Tuesday, November 26, 2013

Saturday, October 12, 2013

Saturday, September 21, 2013

Wednesday, September 18, 2013

Tuesday, March 5, 2013

World Trade Center on Miami Vice

Season 2, Episode 1: "The Prodigal Son"

Twin Towers are visible throughout the 2 part episode, including the climactic shootout at the ground level plaza.

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Sunday, March 3, 2013

Thursday, October 25, 2012

Monday, July 16, 2012

Monday, January 2, 2012

Quick Hits on 5 Movies

1. Source Code - B. Jake Gyllenhaal stars as a tool of the military used in an experimental program for data extraction. He can travel back in time to repeat the 8 minutes prior to a bomb exploding on a train in order to try and find the bomber. Not exaclty mind-blowing, but I didn't mind the existential dilemma and the acting was good from a quality supporting cast (Jeffrey Wright, Vera Farmiga, Michelle Monaghan). A nice little 96 minute film.

2. Girl With a Dragon Tattoo - B+. My first reaction to hearing the news that David Fincher was remaking the original film, I was disappointed because I felt like it was a waste of time and a Fincher film. Even though I enjoyed the Fincher version very much, I still feel that way. Doc's review is right on. I loved the sound and score of the film, and the last hour was electric.

3. The Help - B+. I expected to hate this mommy book club film, but found it surprisingly touching and interesting. Great performances all around, especially from Jessica Chastain (exact opposite of her Tree of Life character). Plenty of cringe-worthy message moments and female stuff I just don't get, but it is definitely worth your time.

4. Warrior - B+. Priest raved about this one, and even still I had low expectations. I loved the darkness and its resistance to cliches. The uniqueness of the ending and the real damaged people on display were a treat. I was riveted.

5. The Change-Up - B-. Director David Dobkin (Wedding Crashers) does the classic changing places film with Jason Bateman as the sturdy father/lawyer and Ryan Reynolds as the loser bachelor guy. After they switch places, they have to play each other's roles. This one was roundly panned, but I laughed at several of the jokes. Not bad.

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The Girl with the Dragon Tattoo - A-

In theaters, Rated R for everything

David Fincher received unwarranted criticism for male chauvinism for 2010's The Social Network. But there's at least 3 great female characters - 2 lawyers and Rooney Mara's Erica Albright. Fittingly, Fincher's next film contains the greatest pop culture heroine since Marge Gunderson: Lisbeth Salander - the unforgettable tattooed, pierced, violent, bisexual computer hacker with a photographic memory. And Fincher chose Mara to play her - obviously appreciating her tough-talking, no-nonsense style. But she does plenty more than talk this time around . . .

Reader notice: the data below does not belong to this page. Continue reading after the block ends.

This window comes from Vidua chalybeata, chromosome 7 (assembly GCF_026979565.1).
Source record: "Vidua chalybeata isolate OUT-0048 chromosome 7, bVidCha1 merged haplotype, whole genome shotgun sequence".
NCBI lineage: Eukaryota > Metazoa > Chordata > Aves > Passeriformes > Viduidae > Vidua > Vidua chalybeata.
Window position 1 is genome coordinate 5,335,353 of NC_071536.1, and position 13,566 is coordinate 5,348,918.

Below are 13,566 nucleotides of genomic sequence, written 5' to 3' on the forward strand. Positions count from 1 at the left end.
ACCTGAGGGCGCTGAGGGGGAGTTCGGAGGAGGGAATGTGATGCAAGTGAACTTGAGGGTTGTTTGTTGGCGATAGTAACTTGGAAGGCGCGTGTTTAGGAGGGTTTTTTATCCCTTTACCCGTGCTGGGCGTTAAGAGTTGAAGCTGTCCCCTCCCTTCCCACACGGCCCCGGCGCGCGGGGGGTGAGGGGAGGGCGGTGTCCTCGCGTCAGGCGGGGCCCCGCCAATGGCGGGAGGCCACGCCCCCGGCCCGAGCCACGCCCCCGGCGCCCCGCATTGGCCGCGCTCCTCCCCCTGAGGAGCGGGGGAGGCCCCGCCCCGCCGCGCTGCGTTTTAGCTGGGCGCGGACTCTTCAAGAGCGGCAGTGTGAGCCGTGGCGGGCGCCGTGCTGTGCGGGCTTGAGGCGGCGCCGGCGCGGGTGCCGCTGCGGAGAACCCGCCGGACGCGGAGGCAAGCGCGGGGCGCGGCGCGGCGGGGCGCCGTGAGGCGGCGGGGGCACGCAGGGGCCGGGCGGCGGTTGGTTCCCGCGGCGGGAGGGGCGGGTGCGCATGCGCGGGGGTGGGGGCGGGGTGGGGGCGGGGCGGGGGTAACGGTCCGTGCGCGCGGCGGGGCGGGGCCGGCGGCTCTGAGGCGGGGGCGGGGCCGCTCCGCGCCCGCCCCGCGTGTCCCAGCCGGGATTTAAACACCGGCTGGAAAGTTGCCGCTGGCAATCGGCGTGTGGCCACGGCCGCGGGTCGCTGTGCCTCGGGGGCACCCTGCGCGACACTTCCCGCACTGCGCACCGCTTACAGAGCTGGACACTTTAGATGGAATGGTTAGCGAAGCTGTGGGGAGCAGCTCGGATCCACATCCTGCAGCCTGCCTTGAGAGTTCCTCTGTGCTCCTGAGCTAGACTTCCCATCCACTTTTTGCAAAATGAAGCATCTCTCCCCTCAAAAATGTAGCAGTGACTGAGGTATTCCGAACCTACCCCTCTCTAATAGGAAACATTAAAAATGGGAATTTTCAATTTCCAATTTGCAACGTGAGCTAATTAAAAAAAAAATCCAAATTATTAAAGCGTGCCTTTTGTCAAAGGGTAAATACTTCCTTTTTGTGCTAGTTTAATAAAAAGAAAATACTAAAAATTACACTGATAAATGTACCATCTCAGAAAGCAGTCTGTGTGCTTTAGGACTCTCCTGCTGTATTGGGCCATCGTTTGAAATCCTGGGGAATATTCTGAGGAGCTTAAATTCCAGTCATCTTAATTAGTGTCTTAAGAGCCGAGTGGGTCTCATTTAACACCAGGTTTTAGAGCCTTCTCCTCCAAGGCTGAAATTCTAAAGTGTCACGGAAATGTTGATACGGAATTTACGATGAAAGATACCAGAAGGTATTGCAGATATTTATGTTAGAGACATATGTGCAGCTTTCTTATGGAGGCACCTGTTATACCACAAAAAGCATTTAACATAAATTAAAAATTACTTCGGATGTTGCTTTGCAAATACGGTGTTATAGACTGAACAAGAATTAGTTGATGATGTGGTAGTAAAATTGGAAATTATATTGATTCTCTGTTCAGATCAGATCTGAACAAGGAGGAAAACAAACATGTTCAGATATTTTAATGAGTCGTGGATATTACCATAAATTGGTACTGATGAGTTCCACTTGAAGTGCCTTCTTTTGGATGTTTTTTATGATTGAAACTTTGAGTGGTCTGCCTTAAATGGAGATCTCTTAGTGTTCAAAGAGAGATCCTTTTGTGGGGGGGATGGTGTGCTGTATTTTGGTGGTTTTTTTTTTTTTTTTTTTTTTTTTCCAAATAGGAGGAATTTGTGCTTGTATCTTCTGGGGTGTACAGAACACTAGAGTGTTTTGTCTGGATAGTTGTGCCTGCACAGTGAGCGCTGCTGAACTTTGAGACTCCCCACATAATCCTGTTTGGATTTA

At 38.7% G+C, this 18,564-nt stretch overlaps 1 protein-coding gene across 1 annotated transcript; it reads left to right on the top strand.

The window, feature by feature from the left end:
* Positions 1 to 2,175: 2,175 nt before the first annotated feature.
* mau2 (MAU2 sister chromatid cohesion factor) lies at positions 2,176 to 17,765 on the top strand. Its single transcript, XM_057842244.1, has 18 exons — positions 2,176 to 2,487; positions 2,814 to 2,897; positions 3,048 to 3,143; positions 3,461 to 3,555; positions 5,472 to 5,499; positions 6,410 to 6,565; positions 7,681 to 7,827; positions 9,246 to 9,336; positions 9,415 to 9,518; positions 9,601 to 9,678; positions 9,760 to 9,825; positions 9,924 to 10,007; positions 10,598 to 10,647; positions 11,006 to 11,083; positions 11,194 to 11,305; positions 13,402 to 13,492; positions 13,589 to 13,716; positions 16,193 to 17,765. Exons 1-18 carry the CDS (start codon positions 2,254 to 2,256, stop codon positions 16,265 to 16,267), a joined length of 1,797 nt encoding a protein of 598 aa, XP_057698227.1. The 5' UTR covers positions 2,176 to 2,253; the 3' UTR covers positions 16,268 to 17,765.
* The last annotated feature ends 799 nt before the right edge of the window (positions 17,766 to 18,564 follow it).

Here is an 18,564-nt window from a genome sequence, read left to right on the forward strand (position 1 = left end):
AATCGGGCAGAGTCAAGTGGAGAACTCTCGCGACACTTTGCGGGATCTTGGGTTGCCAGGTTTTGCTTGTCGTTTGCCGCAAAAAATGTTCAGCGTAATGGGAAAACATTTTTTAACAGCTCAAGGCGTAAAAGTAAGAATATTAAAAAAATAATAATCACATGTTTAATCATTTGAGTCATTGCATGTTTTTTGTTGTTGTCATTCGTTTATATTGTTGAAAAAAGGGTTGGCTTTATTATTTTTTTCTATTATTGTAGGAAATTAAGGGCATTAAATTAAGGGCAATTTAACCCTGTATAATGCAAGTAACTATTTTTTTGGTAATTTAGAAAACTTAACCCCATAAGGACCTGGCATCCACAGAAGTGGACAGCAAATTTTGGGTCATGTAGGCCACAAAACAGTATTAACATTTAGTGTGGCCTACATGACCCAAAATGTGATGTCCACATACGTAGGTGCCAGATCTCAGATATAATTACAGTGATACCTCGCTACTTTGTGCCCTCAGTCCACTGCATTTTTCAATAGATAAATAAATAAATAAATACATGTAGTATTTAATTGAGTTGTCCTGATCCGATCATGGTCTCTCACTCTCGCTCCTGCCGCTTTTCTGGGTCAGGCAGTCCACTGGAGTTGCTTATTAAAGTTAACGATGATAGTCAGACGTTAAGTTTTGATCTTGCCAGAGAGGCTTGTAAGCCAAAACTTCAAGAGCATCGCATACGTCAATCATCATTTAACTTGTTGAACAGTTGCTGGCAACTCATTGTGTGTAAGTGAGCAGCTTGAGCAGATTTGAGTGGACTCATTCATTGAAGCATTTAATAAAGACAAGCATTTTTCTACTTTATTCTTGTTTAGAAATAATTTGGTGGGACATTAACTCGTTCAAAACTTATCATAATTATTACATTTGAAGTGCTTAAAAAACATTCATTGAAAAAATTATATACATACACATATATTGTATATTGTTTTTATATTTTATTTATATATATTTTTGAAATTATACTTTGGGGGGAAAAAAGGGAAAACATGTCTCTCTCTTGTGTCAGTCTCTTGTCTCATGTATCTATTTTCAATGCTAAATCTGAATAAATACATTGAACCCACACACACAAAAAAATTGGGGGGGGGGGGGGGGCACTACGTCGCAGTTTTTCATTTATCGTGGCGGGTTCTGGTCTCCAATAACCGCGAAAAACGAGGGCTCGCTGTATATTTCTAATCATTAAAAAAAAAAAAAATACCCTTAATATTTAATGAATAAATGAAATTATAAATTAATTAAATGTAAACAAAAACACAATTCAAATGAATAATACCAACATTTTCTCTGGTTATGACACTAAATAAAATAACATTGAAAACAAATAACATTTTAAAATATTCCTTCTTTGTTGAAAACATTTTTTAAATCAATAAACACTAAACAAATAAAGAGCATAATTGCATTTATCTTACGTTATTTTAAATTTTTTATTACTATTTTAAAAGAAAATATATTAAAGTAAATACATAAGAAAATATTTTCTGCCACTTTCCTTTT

If you've read Stieg Larsson's book or seen the original 2009 Swedish film, you'll remember journalist Mikael Blomkvist (Daniel Craig this time) losing a court battle and his credibility because of unproven allegations about a rival. He's hired by a rich family's patriarch (Christopher Plummer) to investigate a girl's disappearance 40 years prior. Eventually, Blomkvist enlists the help of Salander and the 2 uncover many horrific crimes involving rape, torture, murder, Nazis, child abuse, racism, and Old Testament justice.The cold Scandinavian feel of the original film is replaced by that distinctive Fincher feeling. While the original had the element of surprise, Fincher's stark visuals (the camera attached to Lisbeth's motorcycle, the slow approach to the houses, a clock subtly showing that Craig is enraptured by Plummer's story, etc.) easily compensate. Mara is surprisingly great both with emotion and accent. My favorite moment in the film is the look on her face when Craig says, "I want you to help me catch a killer of women." (see top photo) Craig is relaxed and natural - and just as good giving the opposite performance of James Bond - more passive, cerebral, and weathered. I loved the way he frequently tinkered with his glasses to help himself think.

The supporting cast (including 1980s bad guy Steven Berkoff, the noble Christopher Plummer, ER's Goran Visnjic, the still-beautiful Robin Wright, and Swedish native Stellan Skarsgard) is superb - some giving career best work. Steven Zaillian's script is excellent though lacking the Aaron Sorkin one-liners - which is fine since the film is supposed to be more deliberate and thought-provoking. The music by Trent Reznor and Atticus Ross lacks the melodies and originality of The Social Network but is perfectly appropriate for the pitch black subject matter and frozen landscapes.